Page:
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carotenoid

[kuh-rot-n-oid] /kəˈrɒt nˌɔɪd/
noun
1.
any of a group of red and yellow pigments, chemically similar to carotene, contained in animal fat and some plants.
adjective
2.
similar to carotene.
3.
pertaining to carotenoids.
Also, carotinoid.
Origin
1910-1915
1910-15; carotene + -oid
Dictionary.com Unabridged
Based on the Random House Dictionary, © Random House, Inc. 2014.
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Examples from the web for carotenoid
  • The more carotenoid-containing food a flamingo eats before molting and growing new feathers, the brighter its feathers will be.
  • Millions of years back, they apparently grabbed the genes for making carotenoids directly from a carotenoid-producing fungus.
  • Basically, the condition arises from eating too many carotenoid bearing foods.
British Dictionary definitions for carotenoid

carotenoid

/kəˈrɒtɪˌnɔɪd/
noun
1.
any of a group of red or yellow pigments, including carotenes, found in plants and certain animal tissues
adjective
2.
of or resembling carotene or a carotenoid
Collins English Dictionary - Complete & Unabridged 2012 Digital Edition
© William Collins Sons & Co. Ltd. 1979, 1986 © HarperCollins
Publishers 1998, 2000, 2003, 2005, 2006, 2007, 2009, 2012
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Word Origin and History for carotenoid
n.

1913, from German carotinoïde (1911), from carotin (see carotene) + -oid.

Online Etymology Dictionary, © 2010 Douglas Harper
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carotenoid in Medicine

carotenoid ca·rot·e·noid (kə-rŏt'n-oid')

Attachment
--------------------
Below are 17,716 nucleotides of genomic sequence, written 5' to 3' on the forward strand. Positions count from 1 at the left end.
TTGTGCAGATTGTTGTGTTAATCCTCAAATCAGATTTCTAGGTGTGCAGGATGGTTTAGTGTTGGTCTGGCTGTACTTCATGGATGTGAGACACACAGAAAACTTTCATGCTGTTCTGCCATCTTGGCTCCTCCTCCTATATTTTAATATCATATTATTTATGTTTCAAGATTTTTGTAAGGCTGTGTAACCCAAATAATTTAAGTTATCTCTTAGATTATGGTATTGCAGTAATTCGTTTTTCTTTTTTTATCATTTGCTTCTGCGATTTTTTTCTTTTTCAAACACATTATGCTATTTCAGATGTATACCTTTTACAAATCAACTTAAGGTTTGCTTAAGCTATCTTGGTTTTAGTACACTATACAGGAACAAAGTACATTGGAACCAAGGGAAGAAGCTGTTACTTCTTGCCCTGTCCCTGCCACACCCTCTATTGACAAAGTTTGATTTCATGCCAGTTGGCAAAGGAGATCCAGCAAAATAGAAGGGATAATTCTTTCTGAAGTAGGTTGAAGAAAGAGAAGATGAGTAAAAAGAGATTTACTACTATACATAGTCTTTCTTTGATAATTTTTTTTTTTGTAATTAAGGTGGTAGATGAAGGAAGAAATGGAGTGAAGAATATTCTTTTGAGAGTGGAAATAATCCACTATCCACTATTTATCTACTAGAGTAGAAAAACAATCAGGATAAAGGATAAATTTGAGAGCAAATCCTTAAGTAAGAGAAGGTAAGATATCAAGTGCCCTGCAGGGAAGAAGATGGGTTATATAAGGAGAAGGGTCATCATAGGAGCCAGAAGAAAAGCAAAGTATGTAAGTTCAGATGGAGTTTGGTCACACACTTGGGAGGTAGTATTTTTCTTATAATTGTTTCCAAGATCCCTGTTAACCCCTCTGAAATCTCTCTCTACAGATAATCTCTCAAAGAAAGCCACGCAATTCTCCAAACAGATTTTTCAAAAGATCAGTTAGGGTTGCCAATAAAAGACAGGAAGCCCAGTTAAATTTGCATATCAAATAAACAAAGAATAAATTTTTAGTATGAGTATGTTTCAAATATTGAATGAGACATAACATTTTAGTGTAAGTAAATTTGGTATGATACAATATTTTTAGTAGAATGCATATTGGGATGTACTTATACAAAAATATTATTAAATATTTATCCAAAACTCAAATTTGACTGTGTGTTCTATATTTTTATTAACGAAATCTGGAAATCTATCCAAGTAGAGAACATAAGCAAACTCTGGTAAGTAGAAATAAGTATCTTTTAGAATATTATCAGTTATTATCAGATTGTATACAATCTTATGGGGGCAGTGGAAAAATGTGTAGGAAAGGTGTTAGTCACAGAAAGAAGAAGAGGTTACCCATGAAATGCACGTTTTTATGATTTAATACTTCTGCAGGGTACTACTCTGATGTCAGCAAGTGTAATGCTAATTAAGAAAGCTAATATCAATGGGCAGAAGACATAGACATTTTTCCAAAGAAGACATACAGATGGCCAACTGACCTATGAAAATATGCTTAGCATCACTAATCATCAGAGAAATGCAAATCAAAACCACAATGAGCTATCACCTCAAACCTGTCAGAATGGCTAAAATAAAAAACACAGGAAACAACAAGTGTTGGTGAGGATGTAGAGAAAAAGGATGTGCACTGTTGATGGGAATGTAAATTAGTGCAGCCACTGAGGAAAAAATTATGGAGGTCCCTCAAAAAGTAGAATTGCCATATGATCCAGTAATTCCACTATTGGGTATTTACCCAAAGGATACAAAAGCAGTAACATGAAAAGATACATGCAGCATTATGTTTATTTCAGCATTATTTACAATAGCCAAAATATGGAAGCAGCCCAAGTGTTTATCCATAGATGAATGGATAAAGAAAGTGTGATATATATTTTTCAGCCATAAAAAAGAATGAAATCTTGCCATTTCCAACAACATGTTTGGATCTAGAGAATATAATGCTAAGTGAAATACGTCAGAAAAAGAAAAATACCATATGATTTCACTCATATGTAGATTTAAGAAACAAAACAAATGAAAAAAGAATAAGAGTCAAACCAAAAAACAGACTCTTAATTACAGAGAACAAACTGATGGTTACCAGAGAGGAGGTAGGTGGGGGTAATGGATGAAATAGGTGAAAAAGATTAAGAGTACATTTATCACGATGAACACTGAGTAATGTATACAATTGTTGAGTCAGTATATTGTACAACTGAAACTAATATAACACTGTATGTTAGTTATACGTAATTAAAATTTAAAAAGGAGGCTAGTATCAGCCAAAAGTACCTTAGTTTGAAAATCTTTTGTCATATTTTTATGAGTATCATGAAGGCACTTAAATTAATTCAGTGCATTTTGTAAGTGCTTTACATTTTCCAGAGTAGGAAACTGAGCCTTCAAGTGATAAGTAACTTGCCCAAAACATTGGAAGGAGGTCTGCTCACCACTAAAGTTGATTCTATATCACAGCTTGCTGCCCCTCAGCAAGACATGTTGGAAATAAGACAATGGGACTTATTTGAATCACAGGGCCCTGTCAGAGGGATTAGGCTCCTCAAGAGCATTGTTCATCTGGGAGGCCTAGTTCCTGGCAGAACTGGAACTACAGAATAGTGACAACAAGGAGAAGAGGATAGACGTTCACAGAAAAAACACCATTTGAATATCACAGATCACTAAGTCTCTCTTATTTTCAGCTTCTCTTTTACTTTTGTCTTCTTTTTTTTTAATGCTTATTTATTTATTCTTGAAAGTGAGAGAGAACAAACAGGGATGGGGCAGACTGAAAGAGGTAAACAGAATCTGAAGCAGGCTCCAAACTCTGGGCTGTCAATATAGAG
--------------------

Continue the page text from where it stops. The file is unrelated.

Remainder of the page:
n.
Any of a class of yellow to red pigments, including the carotenes and the xanthophylls. adj.
Of, relating to, or characterizing such a pigment.

The American Heritage® Stedman's Medical Dictionary
Copyright © 2002, 2001, 1995 by Houghton Mifflin Company. Published by Houghton Mifflin Company.
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carotenoid in Science
carotenoid
  (kə-rŏt'n-oid')   
Any of a class of yellow to red pigments found especially in plants, algae, and photosynthetic bacteria. Carotenoids generally consist of conjoined units of the hydrocarbon isoprene, with alternating single and double bonds. The carotenoids absorb light energy of certain frequencies and transfer it to chlorophyll for use in photosynthesis. They also act as antioxidants for chlorophyll, protecting it from damage by oxidation in the presence of sunlight. Carotenoids are nutritionally important for many animals, giving flamingoes their color, for example, and also have antioxidant properties. There are many types of carotenoids, including carotenes and xanthophylls. See more at photosynthesis.
The American Heritage® Science Dictionary
Copyright © 2002. Published by Houghton Mifflin. All rights reserved.
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Encyclopedia Article for carotenoid

any of a group of nonnitrogenous yellow, orange, or red pigments (biochromes) that are almost universally distributed in living things. There are two major types: the hydrocarbon class, or carotenes, and the oxygenated (alcoholic) class, or xanthophylls. Synthesized by bacteria, fungi, lower algae, and green plants, carotenoids are most conspicuous in the petals, pollen, and fruit (e.g., carrots, sweet potatoes, tomatoes, and citrus fruits) of the flowering plants. They can also be seen in the autumn foliage of deciduous trees and shrubs. In the leaves of green plants, carotenoids serve as accessory pigments in photosynthesis, trapping solar energy and passing it to chlorophyll, the primary photosynthetic pigment. All animals and protozoans also contain carotenoids, which they obtain by ingestion. Vitamin A, for example, is one of the substances that animals obtain from the ingestion of carotene. Carotenoids also play a major role in the biological coloration of animals

Learn more about carotenoid with a free trial on Britannica.com
Encyclopedia Britannica, 2008. Encyclopedia Britannica Online.
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